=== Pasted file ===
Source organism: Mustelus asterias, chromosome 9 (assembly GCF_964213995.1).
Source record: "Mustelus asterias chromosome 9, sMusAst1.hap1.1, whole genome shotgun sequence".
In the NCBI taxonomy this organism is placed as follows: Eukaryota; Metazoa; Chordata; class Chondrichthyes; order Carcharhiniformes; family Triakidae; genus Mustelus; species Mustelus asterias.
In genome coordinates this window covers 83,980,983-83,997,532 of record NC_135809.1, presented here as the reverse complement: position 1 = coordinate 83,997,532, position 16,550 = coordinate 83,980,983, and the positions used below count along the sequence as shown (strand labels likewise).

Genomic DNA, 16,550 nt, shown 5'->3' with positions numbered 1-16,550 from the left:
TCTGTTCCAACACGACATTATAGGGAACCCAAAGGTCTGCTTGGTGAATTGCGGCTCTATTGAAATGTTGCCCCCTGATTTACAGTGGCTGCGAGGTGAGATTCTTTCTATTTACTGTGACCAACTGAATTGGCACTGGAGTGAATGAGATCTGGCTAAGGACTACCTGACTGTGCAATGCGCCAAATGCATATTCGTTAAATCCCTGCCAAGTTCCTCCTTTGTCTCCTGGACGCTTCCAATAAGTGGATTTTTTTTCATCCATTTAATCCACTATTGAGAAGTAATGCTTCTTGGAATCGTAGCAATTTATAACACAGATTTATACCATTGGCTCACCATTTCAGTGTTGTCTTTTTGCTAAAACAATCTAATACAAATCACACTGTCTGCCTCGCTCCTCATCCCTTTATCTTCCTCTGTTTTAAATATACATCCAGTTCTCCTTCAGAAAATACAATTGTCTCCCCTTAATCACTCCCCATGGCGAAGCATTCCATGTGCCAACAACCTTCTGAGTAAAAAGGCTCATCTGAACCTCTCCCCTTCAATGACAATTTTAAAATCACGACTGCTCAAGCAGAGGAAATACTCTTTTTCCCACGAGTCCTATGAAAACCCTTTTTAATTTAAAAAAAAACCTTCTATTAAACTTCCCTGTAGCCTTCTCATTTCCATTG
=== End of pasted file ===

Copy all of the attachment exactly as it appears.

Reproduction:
Source organism: Mustelus asterias, chromosome 9 (assembly GCF_964213995.1).
Source record: "Mustelus asterias chromosome 9, sMusAst1.hap1.1, whole genome shotgun sequence".
In the NCBI taxonomy this organism is placed as follows: Eukaryota; Metazoa; Chordata; class Chondrichthyes; order Carcharhiniformes; family Triakidae; genus Mustelus; species Mustelus asterias.
In genome coordinates this window covers 83,980,983-83,997,532 of record NC_135809.1, presented here as the reverse complement: position 1 = coordinate 83,997,532, position 16,550 = coordinate 83,980,983, and the positions used below count along the sequence as shown (strand labels likewise).

Genomic DNA, 16,550 nt, shown 5'->3' with positions numbered 1-16,550 from the left:
TCTGTTCCAACACGACATTATAGGGAACCCAAAGGTCTGCTTGGTGAATTGCGGCTCTATTGAAATGTTGCCCCCTGATTTACAGTGGCTGCGAGGTGAGATTCTTTCTATTTACTGTGACCAACTGAATTGGCACTGGAGTGAATGAGATCTGGCTAAGGACTACCTGACTGTGCAATGCGCCAAATGCATATTCGTTAAATCCCTGCCAAGTTCCTCCTTTGTCTCCTGGACGCTTCCAATAAGTGGATTTTTTTTCATCCATTTAATCCACTATTGAGAAGTAATGCTTCTTGGAATCGTAGCAATTTATAACACAGATTTATACCATTGGCTCACCATTTCAGTGTTGTCTTTTTGCTAAAACAATCTAATACAAATCACACTGTCTGCCTCGCTCCTCATCCCTTTATCTTCCTCTGTTTTAAATATACATCCAGTTCTCCTTCAGAAAATACAATTGTCTCCCCTTAATCACTCCCCATGGCGAAGCATTCCATGTGCCAACAACCTTCTGAGTAAAAAGGCTCATCTGAACCTCTCCCCTTCAATGACAATTTTAAAATCACGACTGCTCAAGCAGAGGAAATACTCTTTTTCCCACGAGTCCTATGAAAACCCTTTTTAATTTAAAAAAAAACCTTCTATTAAACTTCCCTGTAGCCTTCTCATTTCCATTG